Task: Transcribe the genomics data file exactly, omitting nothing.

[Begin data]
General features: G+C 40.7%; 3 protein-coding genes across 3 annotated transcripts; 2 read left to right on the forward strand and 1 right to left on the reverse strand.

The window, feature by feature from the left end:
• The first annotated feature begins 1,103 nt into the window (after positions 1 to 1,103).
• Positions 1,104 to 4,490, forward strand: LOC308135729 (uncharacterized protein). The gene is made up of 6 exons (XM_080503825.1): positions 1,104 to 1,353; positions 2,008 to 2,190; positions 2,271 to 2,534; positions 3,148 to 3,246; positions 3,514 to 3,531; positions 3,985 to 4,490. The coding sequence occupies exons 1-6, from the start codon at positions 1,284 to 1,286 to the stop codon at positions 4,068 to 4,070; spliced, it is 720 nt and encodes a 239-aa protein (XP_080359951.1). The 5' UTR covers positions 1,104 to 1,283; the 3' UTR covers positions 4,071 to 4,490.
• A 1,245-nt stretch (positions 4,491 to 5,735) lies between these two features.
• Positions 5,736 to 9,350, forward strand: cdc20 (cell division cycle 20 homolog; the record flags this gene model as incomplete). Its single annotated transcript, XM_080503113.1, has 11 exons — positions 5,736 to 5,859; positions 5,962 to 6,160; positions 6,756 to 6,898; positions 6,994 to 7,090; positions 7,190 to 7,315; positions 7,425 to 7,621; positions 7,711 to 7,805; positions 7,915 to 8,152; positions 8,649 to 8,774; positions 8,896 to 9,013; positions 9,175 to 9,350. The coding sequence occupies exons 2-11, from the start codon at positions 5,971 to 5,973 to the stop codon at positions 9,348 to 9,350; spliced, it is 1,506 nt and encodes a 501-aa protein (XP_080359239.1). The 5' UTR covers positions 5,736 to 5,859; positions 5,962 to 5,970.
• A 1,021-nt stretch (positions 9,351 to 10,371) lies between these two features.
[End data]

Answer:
General features: G+C 40.7%; 3 protein-coding genes across 3 annotated transcripts; 2 read left to right on the forward strand and 1 right to left on the reverse strand.

The window, feature by feature from the left end:
• The first annotated feature begins 1,103 nt into the window (after positions 1 to 1,103).
• Positions 1,104 to 4,490, forward strand: LOC308135729 (uncharacterized protein). The gene is made up of 6 exons (XM_080503825.1): positions 1,104 to 1,353; positions 2,008 to 2,190; positions 2,271 to 2,534; positions 3,148 to 3,246; positions 3,514 to 3,531; positions 3,985 to 4,490. The coding sequence occupies exons 1-6, from the start codon at positions 1,284 to 1,286 to the stop codon at positions 4,068 to 4,070; spliced, it is 720 nt and encodes a 239-aa protein (XP_080359951.1). The 5' UTR covers positions 1,104 to 1,283; the 3' UTR covers positions 4,071 to 4,490.
• A 1,245-nt stretch (positions 4,491 to 5,735) lies between these two features.
• Positions 5,736 to 9,350, forward strand: cdc20 (cell division cycle 20 homolog; the record flags this gene model as incomplete). Its single annotated transcript, XM_080503113.1, has 11 exons — positions 5,736 to 5,859; positions 5,962 to 6,160; positions 6,756 to 6,898; positions 6,994 to 7,090; positions 7,190 to 7,315; positions 7,425 to 7,621; positions 7,711 to 7,805; positions 7,915 to 8,152; positions 8,649 to 8,774; positions 8,896 to 9,013; positions 9,175 to 9,350. The coding sequence occupies exons 2-11, from the start codon at positions 5,971 to 5,973 to the stop codon at positions 9,348 to 9,350; spliced, it is 1,506 nt and encodes a 501-aa protein (XP_080359239.1). The 5' UTR covers positions 5,736 to 5,859; positions 5,962 to 5,970.
• A 1,021-nt stretch (positions 9,351 to 10,371) lies between these two features.